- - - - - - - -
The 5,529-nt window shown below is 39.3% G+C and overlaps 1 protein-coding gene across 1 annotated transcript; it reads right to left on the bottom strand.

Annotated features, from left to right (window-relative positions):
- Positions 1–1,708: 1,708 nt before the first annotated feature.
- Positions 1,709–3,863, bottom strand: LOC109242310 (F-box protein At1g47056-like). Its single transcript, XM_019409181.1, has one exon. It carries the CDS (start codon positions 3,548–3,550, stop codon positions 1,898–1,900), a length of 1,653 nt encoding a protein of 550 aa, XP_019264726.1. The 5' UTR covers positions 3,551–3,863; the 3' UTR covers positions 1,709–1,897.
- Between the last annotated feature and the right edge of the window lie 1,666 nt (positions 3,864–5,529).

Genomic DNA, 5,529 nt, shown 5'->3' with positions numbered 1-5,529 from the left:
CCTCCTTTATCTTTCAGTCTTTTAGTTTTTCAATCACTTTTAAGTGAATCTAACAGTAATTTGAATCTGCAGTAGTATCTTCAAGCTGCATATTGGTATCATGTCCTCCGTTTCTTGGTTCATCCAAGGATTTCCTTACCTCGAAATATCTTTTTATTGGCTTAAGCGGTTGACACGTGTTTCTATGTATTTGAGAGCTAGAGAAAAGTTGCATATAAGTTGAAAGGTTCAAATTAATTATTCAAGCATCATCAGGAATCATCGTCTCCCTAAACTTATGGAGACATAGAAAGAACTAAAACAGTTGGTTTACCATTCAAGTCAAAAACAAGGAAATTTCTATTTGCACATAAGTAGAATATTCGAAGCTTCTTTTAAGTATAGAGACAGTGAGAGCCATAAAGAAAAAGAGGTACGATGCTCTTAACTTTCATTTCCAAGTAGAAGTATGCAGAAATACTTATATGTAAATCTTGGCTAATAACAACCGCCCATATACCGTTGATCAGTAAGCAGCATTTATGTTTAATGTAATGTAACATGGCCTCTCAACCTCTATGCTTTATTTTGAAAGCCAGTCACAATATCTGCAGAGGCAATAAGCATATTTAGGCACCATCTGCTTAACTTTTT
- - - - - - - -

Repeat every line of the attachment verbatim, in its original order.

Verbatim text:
The 5,529-nt window shown below is 39.3% G+C and overlaps 1 protein-coding gene across 1 annotated transcript; it reads right to left on the bottom strand.

Annotated features, from left to right (window-relative positions):
- Positions 1–1,708: 1,708 nt before the first annotated feature.
- Positions 1,709–3,863, bottom strand: LOC109242310 (F-box protein At1g47056-like). Its single transcript, XM_019409181.1, has one exon. It carries the CDS (start codon positions 3,548–3,550, stop codon positions 1,898–1,900), a length of 1,653 nt encoding a protein of 550 aa, XP_019264726.1. The 5' UTR covers positions 3,551–3,863; the 3' UTR covers positions 1,709–1,897.
- Between the last annotated feature and the right edge of the window lie 1,666 nt (positions 3,864–5,529).

Genomic DNA, 5,529 nt, shown 5'->3' with positions numbered 1-5,529 from the left:
CCTCCTTTATCTTTCAGTCTTTTAGTTTTTCAATCACTTTTAAGTGAATCTAACAGTAATTTGAATCTGCAGTAGTATCTTCAAGCTGCATATTGGTATCATGTCCTCCGTTTCTTGGTTCATCCAAGGATTTCCTTACCTCGAAATATCTTTTTATTGGCTTAAGCGGTTGACACGTGTTTCTATGTATTTGAGAGCTAGAGAAAAGTTGCATATAAGTTGAAAGGTTCAAATTAATTATTCAAGCATCATCAGGAATCATCGTCTCCCTAAACTTATGGAGACATAGAAAGAACTAAAACAGTTGGTTTACCATTCAAGTCAAAAACAAGGAAATTTCTATTTGCACATAAGTAGAATATTCGAAGCTTCTTTTAAGTATAGAGACAGTGAGAGCCATAAAGAAAAAGAGGTACGATGCTCTTAACTTTCATTTCCAAGTAGAAGTATGCAGAAATACTTATATGTAAATCTTGGCTAATAACAACCGCCCATATACCGTTGATCAGTAAGCAGCATTTATGTTTAATGTAATGTAACATGGCCTCTCAACCTCTATGCTTTATTTTGAAAGCCAGTCACAATATCTGCAGAGGCAATAAGCATATTTAGGCACCATCTGCTTAACTTTTT